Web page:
b An indepth analysis of an issue area in which the Congressional Caucus on Women’s Issues is currently focusing. There are eight Task Forces. See Blackboard for a listing of these task forces. It is up to you to choose an area and research what the issues are that the Task Force is focusing on. What policies are they developing to solve various problems in that area? Provide a history of the issue. Explain the strategies of the Task Force to create solutions to these problems.  Integrate an understanding of the policy making process into your analysis.  Assess the likelihood of legislative success in this issue area. You should be creative and assertive in exploring a Task Force, but I will be happy to help you think about ways for finding information.


c.  American women’s organizations to promote women’s rights around the world.  Using the Internet and reading materials explore at least three groups or organizations that are promoting women’s rights internationally. Consider their vision and mission. What are their activities and strategies? How are they promoting women’s rights? You may want to do telephone interviews with some of their leaders. Check out Vital Voices (www.witalvoices.org) for example.


Each term paper should be ten pages minimum (double spaced, 1 inch margins, 12 point font or smaller.  It can be any length above that minimum.  What is most important is the quality of your work.  I expect excellent grammar and sentence structure.  I expect all of the questions I have given you to explore to be covered in a broad manner. I will be looking for students to go beyond the minimum requirements listed here.  VERY IMPORTANT is a concluding section that reflects on your study.  You should reflect both on what you have learned about women and politics and on the governmental system more generally.  Your conclusion should be at least one page long at a minimum.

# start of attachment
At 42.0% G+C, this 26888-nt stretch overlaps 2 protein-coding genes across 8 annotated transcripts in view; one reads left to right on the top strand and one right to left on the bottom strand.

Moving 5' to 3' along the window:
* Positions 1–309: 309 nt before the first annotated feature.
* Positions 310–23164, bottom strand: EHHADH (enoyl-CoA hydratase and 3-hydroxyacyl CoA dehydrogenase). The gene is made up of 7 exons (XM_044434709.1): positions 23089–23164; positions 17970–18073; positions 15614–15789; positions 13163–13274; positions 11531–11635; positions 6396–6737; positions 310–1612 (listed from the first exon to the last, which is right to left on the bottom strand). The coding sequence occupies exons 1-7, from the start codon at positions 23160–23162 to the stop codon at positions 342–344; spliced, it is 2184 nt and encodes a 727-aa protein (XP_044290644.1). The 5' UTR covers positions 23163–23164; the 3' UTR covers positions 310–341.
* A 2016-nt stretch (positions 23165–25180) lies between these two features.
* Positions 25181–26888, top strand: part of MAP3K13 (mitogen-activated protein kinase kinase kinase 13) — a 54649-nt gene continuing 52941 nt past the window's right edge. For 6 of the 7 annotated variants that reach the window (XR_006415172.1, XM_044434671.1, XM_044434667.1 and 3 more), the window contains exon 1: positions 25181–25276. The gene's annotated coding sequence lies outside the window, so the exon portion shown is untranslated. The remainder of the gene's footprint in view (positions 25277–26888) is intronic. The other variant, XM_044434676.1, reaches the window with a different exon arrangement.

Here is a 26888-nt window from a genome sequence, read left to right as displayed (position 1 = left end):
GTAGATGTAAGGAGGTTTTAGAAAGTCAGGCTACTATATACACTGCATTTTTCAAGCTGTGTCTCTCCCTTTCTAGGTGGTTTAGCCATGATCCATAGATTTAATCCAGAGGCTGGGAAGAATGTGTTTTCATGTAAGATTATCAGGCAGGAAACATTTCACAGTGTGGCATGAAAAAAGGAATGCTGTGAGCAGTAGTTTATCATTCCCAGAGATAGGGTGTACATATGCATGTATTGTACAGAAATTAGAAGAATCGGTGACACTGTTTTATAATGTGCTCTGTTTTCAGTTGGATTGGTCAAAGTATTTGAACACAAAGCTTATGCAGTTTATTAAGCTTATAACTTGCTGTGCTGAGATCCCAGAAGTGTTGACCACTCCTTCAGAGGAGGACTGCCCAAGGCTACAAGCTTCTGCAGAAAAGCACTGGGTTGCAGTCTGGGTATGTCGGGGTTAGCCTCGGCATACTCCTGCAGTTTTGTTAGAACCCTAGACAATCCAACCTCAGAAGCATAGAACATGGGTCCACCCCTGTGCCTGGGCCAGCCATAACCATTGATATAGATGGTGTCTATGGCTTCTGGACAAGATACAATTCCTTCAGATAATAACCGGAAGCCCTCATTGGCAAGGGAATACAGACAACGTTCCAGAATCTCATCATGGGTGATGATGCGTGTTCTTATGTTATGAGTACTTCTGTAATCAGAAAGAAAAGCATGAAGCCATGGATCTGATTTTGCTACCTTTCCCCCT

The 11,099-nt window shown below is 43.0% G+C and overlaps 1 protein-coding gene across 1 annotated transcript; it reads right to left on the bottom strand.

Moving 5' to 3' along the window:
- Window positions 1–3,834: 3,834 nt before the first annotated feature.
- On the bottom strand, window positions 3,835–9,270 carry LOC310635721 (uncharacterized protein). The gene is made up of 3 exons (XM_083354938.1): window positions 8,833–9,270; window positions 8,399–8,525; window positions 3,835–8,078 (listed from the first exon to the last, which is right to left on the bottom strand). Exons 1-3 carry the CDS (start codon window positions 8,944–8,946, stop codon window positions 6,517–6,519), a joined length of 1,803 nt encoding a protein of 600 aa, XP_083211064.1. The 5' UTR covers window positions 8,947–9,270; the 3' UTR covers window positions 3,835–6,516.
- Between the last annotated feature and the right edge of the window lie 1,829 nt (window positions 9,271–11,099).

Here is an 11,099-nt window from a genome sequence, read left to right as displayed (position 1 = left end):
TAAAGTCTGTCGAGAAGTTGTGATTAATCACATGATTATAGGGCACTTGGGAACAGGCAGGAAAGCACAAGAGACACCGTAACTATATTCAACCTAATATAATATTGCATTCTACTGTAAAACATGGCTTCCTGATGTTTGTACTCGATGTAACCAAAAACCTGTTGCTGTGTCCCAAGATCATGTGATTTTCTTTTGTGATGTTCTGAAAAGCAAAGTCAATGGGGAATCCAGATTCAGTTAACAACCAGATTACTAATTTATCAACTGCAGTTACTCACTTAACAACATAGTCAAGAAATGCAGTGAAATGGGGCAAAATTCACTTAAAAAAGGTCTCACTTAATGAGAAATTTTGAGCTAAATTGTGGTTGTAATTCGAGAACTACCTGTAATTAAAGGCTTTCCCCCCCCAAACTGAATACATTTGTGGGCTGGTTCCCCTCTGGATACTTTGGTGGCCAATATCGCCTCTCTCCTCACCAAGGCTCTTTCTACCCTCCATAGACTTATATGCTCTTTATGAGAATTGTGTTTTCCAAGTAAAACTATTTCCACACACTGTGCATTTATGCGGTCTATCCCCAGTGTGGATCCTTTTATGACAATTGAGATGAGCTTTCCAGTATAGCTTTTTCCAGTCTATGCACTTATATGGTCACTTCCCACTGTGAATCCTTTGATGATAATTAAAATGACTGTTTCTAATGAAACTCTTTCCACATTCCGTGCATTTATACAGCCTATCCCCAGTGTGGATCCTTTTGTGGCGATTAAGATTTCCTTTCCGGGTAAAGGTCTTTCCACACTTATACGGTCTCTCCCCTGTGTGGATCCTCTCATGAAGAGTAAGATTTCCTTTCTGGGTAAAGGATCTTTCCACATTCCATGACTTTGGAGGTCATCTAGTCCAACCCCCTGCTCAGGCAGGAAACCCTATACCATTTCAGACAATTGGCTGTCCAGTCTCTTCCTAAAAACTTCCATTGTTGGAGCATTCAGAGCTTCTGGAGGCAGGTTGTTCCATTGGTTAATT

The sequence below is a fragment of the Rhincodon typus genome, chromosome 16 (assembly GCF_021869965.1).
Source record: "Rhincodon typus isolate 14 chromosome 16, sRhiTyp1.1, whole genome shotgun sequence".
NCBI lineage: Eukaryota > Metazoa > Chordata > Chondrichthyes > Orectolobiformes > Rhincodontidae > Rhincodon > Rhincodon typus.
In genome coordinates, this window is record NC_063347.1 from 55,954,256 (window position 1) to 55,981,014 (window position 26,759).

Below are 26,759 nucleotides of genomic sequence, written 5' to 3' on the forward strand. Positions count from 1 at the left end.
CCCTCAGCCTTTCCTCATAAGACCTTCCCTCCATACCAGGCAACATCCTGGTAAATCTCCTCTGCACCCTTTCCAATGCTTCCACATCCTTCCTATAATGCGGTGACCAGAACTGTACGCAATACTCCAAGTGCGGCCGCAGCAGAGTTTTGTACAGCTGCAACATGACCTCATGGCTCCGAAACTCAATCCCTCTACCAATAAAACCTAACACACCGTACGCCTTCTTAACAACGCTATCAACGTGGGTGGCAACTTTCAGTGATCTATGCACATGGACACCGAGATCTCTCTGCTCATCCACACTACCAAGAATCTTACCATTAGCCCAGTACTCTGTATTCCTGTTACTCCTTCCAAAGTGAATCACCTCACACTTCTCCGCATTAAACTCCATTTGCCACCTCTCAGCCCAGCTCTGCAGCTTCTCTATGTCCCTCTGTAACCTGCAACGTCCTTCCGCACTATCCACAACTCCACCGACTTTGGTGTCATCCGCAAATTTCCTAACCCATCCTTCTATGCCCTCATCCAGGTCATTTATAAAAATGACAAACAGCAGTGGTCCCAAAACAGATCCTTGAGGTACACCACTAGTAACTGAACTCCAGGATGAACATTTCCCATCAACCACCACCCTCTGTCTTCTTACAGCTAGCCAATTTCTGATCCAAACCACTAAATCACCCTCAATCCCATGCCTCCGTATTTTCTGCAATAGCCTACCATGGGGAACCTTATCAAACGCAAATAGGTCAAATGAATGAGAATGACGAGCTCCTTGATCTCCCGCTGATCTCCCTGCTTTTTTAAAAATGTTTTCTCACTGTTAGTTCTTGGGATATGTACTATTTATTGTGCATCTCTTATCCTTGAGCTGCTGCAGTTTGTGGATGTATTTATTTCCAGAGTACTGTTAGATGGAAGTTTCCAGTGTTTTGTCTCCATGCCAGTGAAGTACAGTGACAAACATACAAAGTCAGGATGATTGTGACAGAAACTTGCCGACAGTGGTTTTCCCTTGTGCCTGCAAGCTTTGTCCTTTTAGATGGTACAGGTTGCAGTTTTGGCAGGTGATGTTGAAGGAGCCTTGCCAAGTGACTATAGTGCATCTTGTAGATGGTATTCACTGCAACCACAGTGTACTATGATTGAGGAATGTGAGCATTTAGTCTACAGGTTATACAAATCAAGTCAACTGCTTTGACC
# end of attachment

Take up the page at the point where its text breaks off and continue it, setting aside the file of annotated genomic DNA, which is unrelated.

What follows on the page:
Students often ask during the course of the semester what I want in their term papers. What I want beyond the minimum requirements spelled out in the syllabus is for students to be creative, challenge themselves and write a professional and thoughtful paper.  It is up to you to decide how you want to design the paper and how to collect and assemble information for it. It should not be just a “fill in the blanks” from extensive details on my part. I will be happy to work with you as you go about putting together this project. I am happy to review with you what you have found along the way and discuss how best to present your findings.  There is no one right way to write your paper.  Please challenge yourself! You will not regret it. You will end up with a project that you are proud of and a work of honor that might be used as you seek professional employment upon graduation or apply for graduate school.